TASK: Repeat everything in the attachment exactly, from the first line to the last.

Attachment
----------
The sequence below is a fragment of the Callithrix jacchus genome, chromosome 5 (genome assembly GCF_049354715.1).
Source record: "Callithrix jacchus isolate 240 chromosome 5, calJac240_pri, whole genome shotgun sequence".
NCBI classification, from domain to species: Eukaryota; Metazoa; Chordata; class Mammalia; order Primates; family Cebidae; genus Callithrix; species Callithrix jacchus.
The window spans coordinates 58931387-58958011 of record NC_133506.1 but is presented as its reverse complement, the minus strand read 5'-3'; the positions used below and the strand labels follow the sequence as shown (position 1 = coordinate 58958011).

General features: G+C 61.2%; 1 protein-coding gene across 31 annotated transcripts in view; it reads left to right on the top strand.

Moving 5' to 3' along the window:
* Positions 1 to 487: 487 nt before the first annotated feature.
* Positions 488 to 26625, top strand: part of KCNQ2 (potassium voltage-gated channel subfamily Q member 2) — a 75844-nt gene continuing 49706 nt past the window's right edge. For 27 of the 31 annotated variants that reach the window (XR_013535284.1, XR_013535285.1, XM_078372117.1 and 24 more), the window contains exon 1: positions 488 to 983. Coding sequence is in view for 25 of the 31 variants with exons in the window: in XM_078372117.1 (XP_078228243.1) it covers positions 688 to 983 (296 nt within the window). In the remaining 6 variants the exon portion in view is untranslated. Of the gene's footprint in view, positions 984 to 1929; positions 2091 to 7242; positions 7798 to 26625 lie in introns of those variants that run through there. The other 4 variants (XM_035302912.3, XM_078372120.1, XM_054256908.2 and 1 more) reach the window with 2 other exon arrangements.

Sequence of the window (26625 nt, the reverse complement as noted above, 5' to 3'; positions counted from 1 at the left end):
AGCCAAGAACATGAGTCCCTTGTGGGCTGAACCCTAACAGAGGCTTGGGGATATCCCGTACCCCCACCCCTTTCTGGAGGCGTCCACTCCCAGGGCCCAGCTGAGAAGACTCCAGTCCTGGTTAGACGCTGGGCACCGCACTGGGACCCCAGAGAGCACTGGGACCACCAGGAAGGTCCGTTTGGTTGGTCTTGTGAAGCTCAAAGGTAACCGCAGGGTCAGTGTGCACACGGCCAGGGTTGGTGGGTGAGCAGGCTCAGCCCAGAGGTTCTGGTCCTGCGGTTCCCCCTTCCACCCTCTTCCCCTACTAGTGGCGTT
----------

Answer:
The sequence below is a fragment of the Callithrix jacchus genome, chromosome 5 (genome assembly GCF_049354715.1).
Source record: "Callithrix jacchus isolate 240 chromosome 5, calJac240_pri, whole genome shotgun sequence".
NCBI classification, from domain to species: Eukaryota; Metazoa; Chordata; class Mammalia; order Primates; family Cebidae; genus Callithrix; species Callithrix jacchus.
The window spans coordinates 58931387-58958011 of record NC_133506.1 but is presented as its reverse complement, the minus strand read 5'-3'; the positions used below and the strand labels follow the sequence as shown (position 1 = coordinate 58958011).

General features: G+C 61.2%; 1 protein-coding gene across 31 annotated transcripts in view; it reads left to right on the top strand.

Moving 5' to 3' along the window:
* Positions 1 to 487: 487 nt before the first annotated feature.
* Positions 488 to 26625, top strand: part of KCNQ2 (potassium voltage-gated channel subfamily Q member 2) — a 75844-nt gene continuing 49706 nt past the window's right edge. For 27 of the 31 annotated variants that reach the window (XR_013535284.1, XR_013535285.1, XM_078372117.1 and 24 more), the window contains exon 1: positions 488 to 983. Coding sequence is in view for 25 of the 31 variants with exons in the window: in XM_078372117.1 (XP_078228243.1) it covers positions 688 to 983 (296 nt within the window). In the remaining 6 variants the exon portion in view is untranslated. Of the gene's footprint in view, positions 984 to 1929; positions 2091 to 7242; positions 7798 to 26625 lie in introns of those variants that run through there. The other 4 variants (XM_035302912.3, XM_078372120.1, XM_054256908.2 and 1 more) reach the window with 2 other exon arrangements.

Sequence of the window (26625 nt, the reverse complement as noted above, 5' to 3'; positions counted from 1 at the left end):
AGCCAAGAACATGAGTCCCTTGTGGGCTGAACCCTAACAGAGGCTTGGGGATATCCCGTACCCCCACCCCTTTCTGGAGGCGTCCACTCCCAGGGCCCAGCTGAGAAGACTCCAGTCCTGGTTAGACGCTGGGCACCGCACTGGGACCCCAGAGAGCACTGGGACCACCAGGAAGGTCCGTTTGGTTGGTCTTGTGAAGCTCAAAGGTAACCGCAGGGTCAGTGTGCACACGGCCAGGGTTGGTGGGTGAGCAGGCTCAGCCCAGAGGTTCTGGTCCTGCGGTTCCCCCTTCCACCCTCTTCCCCTACTAGTGGCGTT